, Volume 36, Issue 3, pp 201-207
Date: 30 Jun 2011

Responding Empathically: A Question of Heart, not a Question of Skin

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Abstract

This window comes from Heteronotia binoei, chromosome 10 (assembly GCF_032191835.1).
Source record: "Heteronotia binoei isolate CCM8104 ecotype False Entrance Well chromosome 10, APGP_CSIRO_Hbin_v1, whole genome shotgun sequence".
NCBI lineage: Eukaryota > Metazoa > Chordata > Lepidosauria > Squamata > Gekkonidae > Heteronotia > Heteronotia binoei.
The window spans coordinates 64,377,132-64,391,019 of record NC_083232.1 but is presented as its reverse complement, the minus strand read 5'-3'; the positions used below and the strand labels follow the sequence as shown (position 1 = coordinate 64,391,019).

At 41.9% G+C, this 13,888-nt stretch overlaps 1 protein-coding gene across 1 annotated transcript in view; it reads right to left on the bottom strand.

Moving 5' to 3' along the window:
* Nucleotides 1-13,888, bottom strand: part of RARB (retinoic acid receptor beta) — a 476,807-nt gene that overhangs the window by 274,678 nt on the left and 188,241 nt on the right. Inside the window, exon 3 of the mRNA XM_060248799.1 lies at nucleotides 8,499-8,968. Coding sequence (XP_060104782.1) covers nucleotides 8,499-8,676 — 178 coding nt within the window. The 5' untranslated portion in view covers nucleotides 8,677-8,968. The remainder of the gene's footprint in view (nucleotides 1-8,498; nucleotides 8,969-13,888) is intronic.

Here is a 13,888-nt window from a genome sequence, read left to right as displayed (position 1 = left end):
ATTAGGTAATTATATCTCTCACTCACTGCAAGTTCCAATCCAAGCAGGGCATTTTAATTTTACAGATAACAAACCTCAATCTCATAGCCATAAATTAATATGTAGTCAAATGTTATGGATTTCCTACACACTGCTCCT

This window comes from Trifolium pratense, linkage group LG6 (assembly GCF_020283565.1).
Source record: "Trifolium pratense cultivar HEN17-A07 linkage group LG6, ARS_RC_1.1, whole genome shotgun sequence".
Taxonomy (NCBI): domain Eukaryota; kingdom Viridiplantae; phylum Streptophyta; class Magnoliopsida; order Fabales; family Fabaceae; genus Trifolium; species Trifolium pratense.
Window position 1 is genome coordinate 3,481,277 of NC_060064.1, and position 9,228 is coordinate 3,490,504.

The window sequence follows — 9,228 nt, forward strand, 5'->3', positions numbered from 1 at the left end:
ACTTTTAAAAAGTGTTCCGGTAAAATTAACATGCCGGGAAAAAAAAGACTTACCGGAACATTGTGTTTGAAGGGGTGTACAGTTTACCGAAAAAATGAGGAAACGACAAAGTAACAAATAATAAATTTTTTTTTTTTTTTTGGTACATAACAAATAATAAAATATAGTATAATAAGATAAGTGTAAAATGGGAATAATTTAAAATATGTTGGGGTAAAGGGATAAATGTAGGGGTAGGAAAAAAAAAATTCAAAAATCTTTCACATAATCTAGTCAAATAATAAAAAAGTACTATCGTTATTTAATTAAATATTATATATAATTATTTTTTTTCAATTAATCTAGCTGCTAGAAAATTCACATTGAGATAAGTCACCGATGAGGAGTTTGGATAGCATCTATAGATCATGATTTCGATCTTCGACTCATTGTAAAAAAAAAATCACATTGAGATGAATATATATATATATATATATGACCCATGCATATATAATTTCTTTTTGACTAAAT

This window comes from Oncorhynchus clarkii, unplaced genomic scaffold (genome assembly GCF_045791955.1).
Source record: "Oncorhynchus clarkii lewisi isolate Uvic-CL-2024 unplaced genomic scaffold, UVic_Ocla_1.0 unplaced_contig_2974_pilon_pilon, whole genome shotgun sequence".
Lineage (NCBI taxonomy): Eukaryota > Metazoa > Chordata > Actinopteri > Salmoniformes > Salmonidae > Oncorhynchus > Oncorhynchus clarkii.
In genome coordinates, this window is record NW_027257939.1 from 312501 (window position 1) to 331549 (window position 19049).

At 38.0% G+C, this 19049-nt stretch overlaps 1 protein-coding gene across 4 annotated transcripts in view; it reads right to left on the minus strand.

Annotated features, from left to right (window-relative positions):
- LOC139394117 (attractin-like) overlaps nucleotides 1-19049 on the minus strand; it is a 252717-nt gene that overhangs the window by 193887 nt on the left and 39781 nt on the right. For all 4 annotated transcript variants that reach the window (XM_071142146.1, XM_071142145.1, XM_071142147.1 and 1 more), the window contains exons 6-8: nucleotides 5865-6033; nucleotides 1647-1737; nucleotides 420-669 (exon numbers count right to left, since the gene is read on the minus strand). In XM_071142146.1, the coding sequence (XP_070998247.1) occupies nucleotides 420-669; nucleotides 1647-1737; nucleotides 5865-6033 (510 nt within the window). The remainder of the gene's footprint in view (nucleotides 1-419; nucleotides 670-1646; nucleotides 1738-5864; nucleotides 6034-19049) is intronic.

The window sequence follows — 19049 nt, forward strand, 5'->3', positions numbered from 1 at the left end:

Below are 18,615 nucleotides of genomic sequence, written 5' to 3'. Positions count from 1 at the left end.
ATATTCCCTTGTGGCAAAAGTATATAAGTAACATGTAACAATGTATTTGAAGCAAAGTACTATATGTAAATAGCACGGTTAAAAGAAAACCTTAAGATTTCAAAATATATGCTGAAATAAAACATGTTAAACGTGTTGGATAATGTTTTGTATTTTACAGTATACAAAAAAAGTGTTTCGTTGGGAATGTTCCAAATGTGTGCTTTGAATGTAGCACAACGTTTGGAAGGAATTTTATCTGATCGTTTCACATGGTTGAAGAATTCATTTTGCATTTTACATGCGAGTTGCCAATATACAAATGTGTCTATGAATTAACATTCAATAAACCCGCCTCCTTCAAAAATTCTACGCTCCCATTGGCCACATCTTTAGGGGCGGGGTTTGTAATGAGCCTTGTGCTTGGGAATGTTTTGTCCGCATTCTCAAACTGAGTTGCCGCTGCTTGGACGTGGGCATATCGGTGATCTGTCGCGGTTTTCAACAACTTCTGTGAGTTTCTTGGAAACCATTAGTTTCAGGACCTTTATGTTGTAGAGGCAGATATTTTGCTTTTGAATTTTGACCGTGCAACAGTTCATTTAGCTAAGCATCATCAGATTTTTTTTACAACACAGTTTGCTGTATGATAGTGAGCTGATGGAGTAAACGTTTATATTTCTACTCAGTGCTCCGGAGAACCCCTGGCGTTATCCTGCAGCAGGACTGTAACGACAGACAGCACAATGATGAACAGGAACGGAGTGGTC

Empathy entails the capacities to resonate with another person’s emotions, understand his/her thoughts and feelings, separate our own thoughts and emotions from those of the observed and responding with the appropriate prosocial and helpful behavior. While there is abundant research on the neurobiological mechanisms of some components of empathy (e.g., emotional contagion), few studies have considered the neurobiological mechanisms underlying the empathic response. The present study explores psychophysiological correlates (skin conductance level and the interbeat interval) as a function of the empathic response while participants watch and respond to actors portraying emotionally laden vignettes. Forty undergraduate psychology students were each presented with 40 emotional vignettes of positive or negative valence and asked to choose among three different empathic responses while their electrodermal and cardiac responses were measured. Overall, the study shows that higher levels of additive empathy are associated with increased cardiac activity (i.e., decreased Interbeat Interval) but not electrodermal activity.